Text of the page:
Ford didn’t even advertise the Ford Escort Wagon when it was on the market. Escort wagon buyers were a select few who just needed additional cargo space. The wagon didn’t offer any unique features you’d expect. The thing was just an Escort with the back stretched on it and Ford had always offered one. The wagon could have been something unique, but Ford execs just didn’t see a market for it.
Sadly, if you need an inexpensive wagon with a lot of room, the Escort was a good deal. But finding one that hasn’t been put through the wringer is going to be hard. These little cars are a dime a dozen in today’s market and a good deal of them have been used for parts.
When you think of an iconic car that almost took down an automaker, the 1996 Explorer is it. The little SUV which is one of the best-selling vehicles of all-time was involved in the infamous Firestone lawsuit against Ford. These things would tip over and explode because of the tires, causing injury and even death. Court findings revealed that the roof on these models was intentionally designed weaker than the outgoing model. For what you got, the Explorer from this generation was a good deal.
You got V8 power in an attractive and compact package. But at the cost of your health or even death, this obviously wasn’t worth it. Ford ended up settling out of court for millions and you seldom find Firestone tires on a new Ford vehicle any longer. There was just too much scarring done by the company.
Fewt know what Lincoln was thinking, but for one year in 2002, the company released the Blackwood. This odd and expensive pickup truck featured the first satin bed to ever be used in a production pickup truck. To make things worse, the Blackwood was only available in black, which meant that there was no customization. The Blackwood could have been a great truck for the Lincoln brand had it not been so limiting. The truck had a lot of features that just made it useless.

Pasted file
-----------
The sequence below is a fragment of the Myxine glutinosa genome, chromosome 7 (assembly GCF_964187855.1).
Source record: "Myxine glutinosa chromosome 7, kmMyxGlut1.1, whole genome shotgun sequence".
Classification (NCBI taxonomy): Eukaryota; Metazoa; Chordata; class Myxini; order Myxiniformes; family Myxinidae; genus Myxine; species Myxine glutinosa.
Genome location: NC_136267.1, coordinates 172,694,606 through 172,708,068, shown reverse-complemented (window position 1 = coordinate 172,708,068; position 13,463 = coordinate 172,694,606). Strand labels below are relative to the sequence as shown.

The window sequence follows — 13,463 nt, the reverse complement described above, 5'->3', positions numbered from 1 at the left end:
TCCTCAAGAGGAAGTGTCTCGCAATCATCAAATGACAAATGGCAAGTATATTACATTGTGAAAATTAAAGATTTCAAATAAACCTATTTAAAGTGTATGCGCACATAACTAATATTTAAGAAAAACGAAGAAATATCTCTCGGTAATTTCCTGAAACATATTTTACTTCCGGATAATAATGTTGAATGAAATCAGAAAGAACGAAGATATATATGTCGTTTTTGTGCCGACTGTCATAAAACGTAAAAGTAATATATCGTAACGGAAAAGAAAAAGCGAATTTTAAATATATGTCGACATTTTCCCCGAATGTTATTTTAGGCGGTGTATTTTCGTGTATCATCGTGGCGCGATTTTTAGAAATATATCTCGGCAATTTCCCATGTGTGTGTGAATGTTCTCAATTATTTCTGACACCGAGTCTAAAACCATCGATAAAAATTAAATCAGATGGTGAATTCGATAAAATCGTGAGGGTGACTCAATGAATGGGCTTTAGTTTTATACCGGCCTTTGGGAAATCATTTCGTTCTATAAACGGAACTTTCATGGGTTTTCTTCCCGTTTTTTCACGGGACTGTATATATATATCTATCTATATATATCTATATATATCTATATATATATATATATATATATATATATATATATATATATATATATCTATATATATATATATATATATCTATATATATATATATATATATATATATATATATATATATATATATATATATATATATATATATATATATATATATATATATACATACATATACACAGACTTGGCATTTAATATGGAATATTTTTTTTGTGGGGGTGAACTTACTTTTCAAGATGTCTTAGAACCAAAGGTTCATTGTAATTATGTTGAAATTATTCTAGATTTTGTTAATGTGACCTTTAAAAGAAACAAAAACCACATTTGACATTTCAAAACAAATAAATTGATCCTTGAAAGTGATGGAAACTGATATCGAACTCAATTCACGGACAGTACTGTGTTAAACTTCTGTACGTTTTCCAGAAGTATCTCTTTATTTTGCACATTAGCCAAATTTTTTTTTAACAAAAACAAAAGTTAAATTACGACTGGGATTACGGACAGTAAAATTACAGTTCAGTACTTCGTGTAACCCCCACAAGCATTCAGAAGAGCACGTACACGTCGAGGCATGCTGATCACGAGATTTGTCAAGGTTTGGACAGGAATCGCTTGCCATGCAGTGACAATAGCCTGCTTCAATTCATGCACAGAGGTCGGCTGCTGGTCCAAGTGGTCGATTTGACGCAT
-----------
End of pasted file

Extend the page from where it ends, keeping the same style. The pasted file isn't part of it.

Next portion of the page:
Sure it was a good show truck, but you could go and get an F-150 for way less and still have all of the features that came in a Blackwood. The truck is seldom remembered nowadays and when you see one you quickly notice what it is. Aside from the name and the bodywork, there was nothing special about the Blackwood.
When you think of performance trucks there is one that you probably think of first. The Lightning was a performance truck on a mission, but with the second generation, Ford missed the mark. Here’s why – the truck only came in a single cab format. This alienated a good portion of the buyers who had children. Drivers want a fun truck but also need the space that comes with an extended cab truck.
The SVT Lightning could have been a great truck in the second round had there been some more options. But the fact that it was only a single cab knocked a lot of potential buyers out of the running for these. Still, the value is holding firm on these trucks to this day.